Last week Puppet Labs released the analysis behind its annual study of DevOps and continuous delivery practices in the 2015 State of DevOps Report. Now in its fourth year, the report offers an in-depth look at the findings of the team on what it means to be a high-performance IT organization—the cultural characteristics these organizations share, the lean engineering practices they engage in and the technical architectures they depend upon. Like last year, however, the report tends to be a bit of a black box when it comes to actual statistical findings. While some figures do make it through, for example the oft-flogged statistic of high-performance organizations deploying 30 times as fast with 200 times the lead time of low performers stands pat, the report itself is somewhat oblique about the statistical basis upon which the designators of low-, medium-, and high-performance were determined.
DevOps.com spoke to Nigel Kersten, CIO for Puppet, and Alanna Brown, senior product marketing manager for Puppet, about the report to get a little more detail, to have them explain the process behind the analysis, and to offer up some of the most important facets of their findings over the last few years.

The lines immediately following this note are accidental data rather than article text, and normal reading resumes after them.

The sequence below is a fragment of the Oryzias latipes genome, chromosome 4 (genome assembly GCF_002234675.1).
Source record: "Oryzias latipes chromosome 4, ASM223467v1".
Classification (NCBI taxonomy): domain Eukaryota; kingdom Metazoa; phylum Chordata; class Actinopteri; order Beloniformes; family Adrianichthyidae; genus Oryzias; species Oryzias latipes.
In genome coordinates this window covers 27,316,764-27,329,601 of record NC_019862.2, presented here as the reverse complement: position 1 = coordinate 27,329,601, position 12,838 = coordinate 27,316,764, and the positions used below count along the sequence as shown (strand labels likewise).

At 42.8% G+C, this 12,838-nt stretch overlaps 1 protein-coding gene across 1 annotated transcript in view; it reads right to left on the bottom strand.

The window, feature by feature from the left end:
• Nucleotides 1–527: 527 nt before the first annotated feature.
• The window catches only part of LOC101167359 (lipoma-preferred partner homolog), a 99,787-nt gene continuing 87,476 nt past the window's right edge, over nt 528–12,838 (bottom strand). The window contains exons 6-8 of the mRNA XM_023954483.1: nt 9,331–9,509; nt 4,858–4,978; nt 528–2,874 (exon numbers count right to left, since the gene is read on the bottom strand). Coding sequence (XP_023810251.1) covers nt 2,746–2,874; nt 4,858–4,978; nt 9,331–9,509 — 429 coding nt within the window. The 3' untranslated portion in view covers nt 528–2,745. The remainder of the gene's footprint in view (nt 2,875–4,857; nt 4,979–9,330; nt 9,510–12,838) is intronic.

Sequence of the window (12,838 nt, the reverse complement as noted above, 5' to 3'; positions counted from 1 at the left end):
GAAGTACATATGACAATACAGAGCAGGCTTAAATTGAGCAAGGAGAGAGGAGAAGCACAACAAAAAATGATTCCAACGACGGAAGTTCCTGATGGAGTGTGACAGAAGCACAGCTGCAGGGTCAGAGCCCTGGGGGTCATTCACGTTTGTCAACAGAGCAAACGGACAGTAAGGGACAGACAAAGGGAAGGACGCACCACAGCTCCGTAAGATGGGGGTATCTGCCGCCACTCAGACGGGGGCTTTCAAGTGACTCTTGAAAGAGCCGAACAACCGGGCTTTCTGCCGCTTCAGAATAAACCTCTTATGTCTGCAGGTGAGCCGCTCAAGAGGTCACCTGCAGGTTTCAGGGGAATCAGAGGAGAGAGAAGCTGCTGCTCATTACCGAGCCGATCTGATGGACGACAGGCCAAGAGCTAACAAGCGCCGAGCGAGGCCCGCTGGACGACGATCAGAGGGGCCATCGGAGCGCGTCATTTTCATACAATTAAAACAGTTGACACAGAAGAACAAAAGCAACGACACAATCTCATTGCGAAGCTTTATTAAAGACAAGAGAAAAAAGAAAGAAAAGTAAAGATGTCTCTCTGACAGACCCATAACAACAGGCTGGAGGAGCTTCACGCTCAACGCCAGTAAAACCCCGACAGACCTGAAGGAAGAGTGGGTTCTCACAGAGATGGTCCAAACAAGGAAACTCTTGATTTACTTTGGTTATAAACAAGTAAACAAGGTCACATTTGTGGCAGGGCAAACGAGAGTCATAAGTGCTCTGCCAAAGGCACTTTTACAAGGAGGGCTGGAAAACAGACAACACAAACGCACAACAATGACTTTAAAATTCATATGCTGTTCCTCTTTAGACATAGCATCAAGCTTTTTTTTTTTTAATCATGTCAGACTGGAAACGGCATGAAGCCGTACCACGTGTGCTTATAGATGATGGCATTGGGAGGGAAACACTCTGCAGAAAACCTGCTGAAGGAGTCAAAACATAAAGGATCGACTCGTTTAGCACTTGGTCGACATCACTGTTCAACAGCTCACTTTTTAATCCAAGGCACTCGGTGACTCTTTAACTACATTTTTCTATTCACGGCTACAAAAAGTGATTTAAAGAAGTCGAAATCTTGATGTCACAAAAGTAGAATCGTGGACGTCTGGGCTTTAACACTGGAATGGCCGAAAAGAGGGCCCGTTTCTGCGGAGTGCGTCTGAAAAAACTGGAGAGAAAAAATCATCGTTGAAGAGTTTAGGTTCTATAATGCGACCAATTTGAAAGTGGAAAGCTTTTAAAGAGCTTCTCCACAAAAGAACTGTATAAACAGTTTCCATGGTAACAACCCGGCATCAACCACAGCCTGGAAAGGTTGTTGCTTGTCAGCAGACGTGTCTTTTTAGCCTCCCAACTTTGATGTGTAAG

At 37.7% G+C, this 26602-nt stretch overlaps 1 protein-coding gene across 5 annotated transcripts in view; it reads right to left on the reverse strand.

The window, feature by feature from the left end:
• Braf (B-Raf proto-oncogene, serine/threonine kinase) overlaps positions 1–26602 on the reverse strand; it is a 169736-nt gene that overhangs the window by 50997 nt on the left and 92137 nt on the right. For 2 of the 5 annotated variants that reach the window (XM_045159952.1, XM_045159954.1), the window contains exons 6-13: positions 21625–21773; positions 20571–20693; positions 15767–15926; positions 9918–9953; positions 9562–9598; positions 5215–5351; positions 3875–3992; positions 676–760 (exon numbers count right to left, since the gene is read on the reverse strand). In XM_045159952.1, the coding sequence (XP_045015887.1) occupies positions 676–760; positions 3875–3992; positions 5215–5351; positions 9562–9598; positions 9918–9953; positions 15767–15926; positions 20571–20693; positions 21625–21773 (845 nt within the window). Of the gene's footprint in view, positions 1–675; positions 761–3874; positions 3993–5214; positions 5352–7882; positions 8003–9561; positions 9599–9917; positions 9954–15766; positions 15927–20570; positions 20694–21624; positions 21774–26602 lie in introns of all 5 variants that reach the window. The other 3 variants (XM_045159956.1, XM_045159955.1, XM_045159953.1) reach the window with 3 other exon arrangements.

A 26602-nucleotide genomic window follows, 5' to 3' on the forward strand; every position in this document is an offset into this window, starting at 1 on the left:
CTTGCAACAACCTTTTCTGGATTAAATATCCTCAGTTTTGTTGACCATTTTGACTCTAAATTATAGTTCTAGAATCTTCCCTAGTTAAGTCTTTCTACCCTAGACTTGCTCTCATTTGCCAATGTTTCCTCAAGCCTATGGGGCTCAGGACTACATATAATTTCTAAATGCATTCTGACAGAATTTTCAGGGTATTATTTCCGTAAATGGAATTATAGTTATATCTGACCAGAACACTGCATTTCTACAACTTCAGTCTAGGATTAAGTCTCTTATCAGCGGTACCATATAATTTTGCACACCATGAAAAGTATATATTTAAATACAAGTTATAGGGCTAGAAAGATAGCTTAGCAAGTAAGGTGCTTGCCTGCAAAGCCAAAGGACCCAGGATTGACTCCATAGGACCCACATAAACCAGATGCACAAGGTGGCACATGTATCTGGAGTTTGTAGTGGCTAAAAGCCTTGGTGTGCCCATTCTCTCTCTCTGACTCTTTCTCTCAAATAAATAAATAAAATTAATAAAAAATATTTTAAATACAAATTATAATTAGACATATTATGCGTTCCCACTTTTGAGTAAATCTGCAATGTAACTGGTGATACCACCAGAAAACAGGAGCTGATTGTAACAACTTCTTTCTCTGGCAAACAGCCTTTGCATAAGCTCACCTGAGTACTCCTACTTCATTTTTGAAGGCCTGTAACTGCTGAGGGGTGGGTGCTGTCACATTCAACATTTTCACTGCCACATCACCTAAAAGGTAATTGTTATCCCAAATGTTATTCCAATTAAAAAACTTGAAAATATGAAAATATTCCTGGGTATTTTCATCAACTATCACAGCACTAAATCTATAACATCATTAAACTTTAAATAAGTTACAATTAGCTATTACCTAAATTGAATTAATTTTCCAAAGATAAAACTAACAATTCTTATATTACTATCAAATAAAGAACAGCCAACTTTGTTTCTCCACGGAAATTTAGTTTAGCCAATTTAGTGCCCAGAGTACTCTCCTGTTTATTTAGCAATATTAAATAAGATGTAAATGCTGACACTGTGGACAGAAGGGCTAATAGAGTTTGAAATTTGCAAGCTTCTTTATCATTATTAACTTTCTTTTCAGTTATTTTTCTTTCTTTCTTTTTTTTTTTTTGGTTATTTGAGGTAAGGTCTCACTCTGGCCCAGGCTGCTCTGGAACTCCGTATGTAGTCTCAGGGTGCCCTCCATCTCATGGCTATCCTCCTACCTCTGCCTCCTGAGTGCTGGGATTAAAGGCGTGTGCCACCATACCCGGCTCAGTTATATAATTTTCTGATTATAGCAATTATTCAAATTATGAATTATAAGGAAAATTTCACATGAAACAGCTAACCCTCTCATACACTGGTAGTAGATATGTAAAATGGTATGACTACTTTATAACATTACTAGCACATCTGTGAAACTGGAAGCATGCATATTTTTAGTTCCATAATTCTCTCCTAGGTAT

DevOps.com: Can you tell our readers a little bit about the high points from the report?
Kersten: Big finding from 2013 was the orgs that used Devops’ practices deployed code 30 times more often and had 50 percent fewer failures. In 2014 what was quite fascinating was that we actually found a link between these practices and overall organizational performance, not just IT performance. Higher-performing IT organizations are twice as likely to exceed their own profitability, market share and productivity goals.